At 1:23am the experiment began: 4 out of 8 pumps were active, the steam to the turbines was shut off and a rund-down of the turbine generator began. The diesel generator started and picked up the loads. During this period the power for the 4 pumps was supplied - just like in the test scenario - by the turbine generator rotating down with the residual momentum. As this momentum was decreasing, so was the water flow rate - this resulted in increased formation of steam bubbles in the reactor core. These bubbles reduced the ability of liquid water to absord neutrons which meant increased power output (which in turn triggers more water turn to steam which would trigger increased power output and so on). This phenomenon of increased power output at low power levels was an essential design flaw of the Chernobyl reactors - it's called "positive void coefficient" and is listed first among the causes of the explosion.
At this time an emergency shut-down of the reactor was initiated with the mysterious pressing of the EPS-5 button (!) - the reactor emergency protection. The exact reasons why it was pressed are not known, but it brought about the automatic insertation of control rods into the reactor core. Now here's where the second major design flaw of the reactor kicked-in: the graphite-tip control rod initially displaced the water coolant before inserting the neutron absorbant, thus increasing the reaction rate at the lower part of the reactor core. So in a few seconds after the emergency shut-down was started a massive power spike occurred, the core overheated and the initial explosion happened. This explosion fractured the fuel rods, blocking the control rod columns, so they got stuck at about one-third of their possible depth (making it impossible to reduce power output at the maximum capacity of control rods).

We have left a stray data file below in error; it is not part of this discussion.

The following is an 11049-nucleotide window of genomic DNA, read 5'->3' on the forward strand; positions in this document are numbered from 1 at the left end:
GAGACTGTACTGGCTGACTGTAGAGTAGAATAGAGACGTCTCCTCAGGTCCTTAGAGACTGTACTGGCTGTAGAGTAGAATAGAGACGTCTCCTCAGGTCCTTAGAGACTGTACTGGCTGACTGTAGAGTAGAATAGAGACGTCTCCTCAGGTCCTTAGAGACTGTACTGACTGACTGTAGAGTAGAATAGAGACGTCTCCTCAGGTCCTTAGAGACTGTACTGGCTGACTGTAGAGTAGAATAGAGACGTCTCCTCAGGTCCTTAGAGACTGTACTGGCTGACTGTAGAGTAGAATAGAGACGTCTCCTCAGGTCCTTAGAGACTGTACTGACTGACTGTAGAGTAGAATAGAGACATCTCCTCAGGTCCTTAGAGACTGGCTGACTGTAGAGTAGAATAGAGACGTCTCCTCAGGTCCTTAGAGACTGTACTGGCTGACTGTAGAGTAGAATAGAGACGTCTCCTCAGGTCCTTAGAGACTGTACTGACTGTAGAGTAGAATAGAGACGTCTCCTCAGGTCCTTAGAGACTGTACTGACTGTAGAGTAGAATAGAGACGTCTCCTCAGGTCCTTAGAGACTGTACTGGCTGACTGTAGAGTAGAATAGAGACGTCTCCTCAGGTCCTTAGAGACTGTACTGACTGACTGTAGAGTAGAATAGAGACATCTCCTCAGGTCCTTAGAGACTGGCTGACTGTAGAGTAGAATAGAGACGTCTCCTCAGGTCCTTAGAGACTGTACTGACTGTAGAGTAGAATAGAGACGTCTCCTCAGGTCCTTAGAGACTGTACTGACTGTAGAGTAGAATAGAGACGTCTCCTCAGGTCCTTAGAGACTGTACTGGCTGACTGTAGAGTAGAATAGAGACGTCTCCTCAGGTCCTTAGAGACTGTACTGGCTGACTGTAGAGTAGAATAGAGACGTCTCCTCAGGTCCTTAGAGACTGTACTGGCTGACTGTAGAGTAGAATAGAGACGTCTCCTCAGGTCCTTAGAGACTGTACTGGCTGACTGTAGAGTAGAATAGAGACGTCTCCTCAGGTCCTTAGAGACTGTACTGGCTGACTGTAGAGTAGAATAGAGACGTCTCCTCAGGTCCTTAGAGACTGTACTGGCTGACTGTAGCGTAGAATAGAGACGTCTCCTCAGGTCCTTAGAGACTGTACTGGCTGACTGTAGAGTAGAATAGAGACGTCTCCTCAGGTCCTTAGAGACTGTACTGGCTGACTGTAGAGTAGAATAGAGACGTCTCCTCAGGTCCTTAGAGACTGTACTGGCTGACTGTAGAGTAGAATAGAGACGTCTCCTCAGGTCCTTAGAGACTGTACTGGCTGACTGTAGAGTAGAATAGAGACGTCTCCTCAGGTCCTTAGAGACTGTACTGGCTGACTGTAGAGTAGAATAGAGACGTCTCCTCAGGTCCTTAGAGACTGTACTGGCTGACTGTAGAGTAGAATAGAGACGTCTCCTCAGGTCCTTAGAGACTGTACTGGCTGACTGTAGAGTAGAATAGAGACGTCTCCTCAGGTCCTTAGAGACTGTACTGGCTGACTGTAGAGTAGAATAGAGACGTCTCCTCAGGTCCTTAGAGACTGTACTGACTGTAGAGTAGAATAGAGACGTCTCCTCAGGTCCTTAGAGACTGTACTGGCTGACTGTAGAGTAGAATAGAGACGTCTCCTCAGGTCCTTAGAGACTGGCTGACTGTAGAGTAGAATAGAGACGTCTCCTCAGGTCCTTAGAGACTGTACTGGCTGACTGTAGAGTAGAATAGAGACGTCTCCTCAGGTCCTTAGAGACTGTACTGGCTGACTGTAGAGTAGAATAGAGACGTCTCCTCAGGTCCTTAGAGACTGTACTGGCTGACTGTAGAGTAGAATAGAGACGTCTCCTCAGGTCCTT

The rest of those night's tragic events could not be read off instruments and was reconstructed with mathematical simulations. It's estimated that after the initial explosion obstructed the control rods, the power output continued to rise till it reached extremely high levels (of over 30GW). Steam from the destroyed channels entered the reactor's inner structure and tore off and lifted the 2000-ton upper plate to which the reactor was fastened, resulting in the first giant steam explosion, followed a couple of seconds later by another more powerful explosion which threw burning graphite blocks and fuel channels and the far more dangerous radioactive isotopes (such as caesium-137, iodine-131, strontium-90 and other radionuclides) into the air.